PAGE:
Comparing Passive and Active Styles of Investing
May 12, 2016
After deciding between a TFSA, a RRSP, or a non-registered account and the financial products to put inside them, we ought to know our investment strategy. The best way to define this strategy is to decide between active and passive investing.
Active investing is, as the name suggests, to be active in trading stocks, commodities, forex, and bonds on a daily, weekly, or monthly basis. Think short term buying and selling.
On the other hand, passive investing shifts the focus to investing in stocks, funds, bonds for the long run. This includes holding them for for upwards of 5 or more years, allowing them to grow, reinvesting dividends, and compounding over time.
Interested in keeping up to date about the market and predicting trends to take advantage of prices going up or down? Then, active investing might be best suited for you.
What if you’re the opposite? Where the market trends don’t seem to be in your interest but you want to invest in a company or a fund because you believe that in the long run they will profit and increase your wealth? Then passive investing is best suited for you.
In our opinion, passive investing is the best practice to start and to get a first hand experience with investing. There’s no need to stay focused on the market, there’s less risk involved holding funds for a long period of time, and time after time, even after economic downturns, passive investment still is shown to perform exceptionally well.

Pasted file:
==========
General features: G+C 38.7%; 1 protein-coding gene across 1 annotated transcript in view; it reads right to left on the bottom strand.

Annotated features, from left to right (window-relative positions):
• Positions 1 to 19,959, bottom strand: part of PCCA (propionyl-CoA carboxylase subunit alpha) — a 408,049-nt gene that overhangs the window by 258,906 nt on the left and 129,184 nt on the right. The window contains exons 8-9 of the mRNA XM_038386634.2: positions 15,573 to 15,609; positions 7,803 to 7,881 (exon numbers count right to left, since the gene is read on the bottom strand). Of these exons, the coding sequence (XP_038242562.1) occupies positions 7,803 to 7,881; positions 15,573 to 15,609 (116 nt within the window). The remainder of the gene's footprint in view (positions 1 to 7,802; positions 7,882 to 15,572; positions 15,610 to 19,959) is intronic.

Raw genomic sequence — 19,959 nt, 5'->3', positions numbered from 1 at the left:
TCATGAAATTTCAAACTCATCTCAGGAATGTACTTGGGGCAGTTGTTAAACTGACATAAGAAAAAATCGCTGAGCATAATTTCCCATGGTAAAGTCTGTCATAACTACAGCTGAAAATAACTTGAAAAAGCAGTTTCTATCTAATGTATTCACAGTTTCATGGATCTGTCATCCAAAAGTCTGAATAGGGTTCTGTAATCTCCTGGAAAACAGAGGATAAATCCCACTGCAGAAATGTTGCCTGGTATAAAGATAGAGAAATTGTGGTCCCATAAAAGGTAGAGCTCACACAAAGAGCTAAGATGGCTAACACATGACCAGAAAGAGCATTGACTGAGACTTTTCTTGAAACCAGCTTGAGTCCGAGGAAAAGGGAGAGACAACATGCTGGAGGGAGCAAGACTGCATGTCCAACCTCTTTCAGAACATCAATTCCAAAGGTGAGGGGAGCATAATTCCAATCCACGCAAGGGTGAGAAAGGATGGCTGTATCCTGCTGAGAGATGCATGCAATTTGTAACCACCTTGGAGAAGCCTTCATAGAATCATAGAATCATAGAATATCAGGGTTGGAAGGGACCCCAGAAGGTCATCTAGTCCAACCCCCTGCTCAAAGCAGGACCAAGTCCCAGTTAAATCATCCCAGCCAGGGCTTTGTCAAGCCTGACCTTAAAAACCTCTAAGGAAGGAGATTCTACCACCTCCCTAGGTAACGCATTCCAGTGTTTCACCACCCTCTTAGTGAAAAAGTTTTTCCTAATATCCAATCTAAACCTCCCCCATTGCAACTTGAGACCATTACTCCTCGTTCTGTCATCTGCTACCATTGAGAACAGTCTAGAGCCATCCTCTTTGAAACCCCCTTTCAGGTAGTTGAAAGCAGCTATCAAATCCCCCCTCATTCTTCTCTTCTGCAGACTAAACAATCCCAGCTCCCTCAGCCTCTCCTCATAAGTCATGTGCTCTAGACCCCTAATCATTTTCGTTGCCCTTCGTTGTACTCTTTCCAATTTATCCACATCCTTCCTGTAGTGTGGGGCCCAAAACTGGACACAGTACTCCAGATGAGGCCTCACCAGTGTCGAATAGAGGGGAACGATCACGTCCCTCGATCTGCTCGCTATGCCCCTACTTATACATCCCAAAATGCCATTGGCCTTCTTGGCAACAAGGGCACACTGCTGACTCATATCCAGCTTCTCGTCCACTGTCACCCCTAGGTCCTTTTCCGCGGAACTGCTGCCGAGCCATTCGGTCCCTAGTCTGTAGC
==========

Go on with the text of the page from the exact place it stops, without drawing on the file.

This is particularly true when we look at index funds and exchange traded funds (ETFs) that mimic indexes such as the S&P500, TSX, and NASDAQ. We will talk more about this in next week’s email.
Once you get comfortable with passive investing, you should start looking into active investing while maintaining your passive investments and get the best of both worlds.
Next week we’ll guide you to getting you started with our process to start a passive investment account, suggest funds to purchase (that we feel are a great place to start), and provide additional resources to other alternatives.Young Guys Finance is a website dedicated to teaching the essentials of personal finance for young Canadians. If you’re hungry for more, check out our videos at http://www.youngguysfinance.com
Justin Lee is the host of Young Guys Finance. With an accounting degree from SFU and in pursuit of his CPA designation, Justin also has a weird mix of interests that include sneakers, coffee, and Kanye West.
Irvin Ho is the business and content developer for Young Guys Finance. He graduated from SFU with a BBA in Finance. In his spare time, Irvin plays competitive dodgeball in the Vancouver Dodgeball League, and ultimate in the Vancouver Ultimate League.
Shun Lee handles the experience design and multimedia production of Young Guys Finance. He graduated from SFU with a BA in Interactive Arts and Technology. Shun is a meticulous guy, obsessed with designing spreadsheets for all aspects of his life.